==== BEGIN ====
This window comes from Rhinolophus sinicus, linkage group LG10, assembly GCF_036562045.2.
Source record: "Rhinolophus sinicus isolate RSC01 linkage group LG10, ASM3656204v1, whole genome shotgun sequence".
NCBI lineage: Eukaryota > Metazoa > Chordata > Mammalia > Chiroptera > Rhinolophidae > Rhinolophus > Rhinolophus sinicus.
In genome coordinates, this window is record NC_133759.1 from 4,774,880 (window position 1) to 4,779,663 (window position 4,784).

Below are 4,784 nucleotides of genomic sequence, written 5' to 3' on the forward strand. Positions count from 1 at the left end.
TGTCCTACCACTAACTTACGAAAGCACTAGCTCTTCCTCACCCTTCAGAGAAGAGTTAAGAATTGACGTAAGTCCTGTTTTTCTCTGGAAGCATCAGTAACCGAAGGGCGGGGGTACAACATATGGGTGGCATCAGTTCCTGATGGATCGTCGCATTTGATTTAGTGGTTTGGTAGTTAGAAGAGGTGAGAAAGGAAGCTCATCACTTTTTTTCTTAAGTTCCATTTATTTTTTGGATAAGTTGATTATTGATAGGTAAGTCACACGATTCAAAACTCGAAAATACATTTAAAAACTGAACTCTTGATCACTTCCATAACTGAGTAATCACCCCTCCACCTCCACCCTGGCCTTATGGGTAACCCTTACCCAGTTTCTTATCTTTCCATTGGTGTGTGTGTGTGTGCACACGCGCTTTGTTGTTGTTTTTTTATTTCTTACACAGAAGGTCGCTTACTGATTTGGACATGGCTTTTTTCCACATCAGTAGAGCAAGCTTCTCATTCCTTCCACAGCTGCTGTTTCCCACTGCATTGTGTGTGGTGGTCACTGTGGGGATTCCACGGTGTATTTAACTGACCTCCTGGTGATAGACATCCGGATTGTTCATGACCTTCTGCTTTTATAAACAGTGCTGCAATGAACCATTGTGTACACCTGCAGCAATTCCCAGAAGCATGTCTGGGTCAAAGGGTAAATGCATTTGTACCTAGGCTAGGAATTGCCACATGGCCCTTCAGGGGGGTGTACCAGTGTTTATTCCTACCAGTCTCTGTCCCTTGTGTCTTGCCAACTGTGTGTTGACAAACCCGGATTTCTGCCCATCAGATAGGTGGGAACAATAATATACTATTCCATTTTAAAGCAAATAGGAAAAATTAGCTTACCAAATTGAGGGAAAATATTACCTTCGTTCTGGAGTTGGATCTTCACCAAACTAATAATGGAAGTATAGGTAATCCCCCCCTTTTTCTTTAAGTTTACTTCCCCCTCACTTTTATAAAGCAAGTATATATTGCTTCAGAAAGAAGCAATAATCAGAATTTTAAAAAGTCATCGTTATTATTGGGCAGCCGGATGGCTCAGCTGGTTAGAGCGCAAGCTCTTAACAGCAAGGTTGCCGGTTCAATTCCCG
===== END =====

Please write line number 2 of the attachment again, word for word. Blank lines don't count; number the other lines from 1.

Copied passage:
Source record: "Rhinolophus sinicus isolate RSC01 linkage group LG10, ASM3656204v1, whole genome shotgun sequence".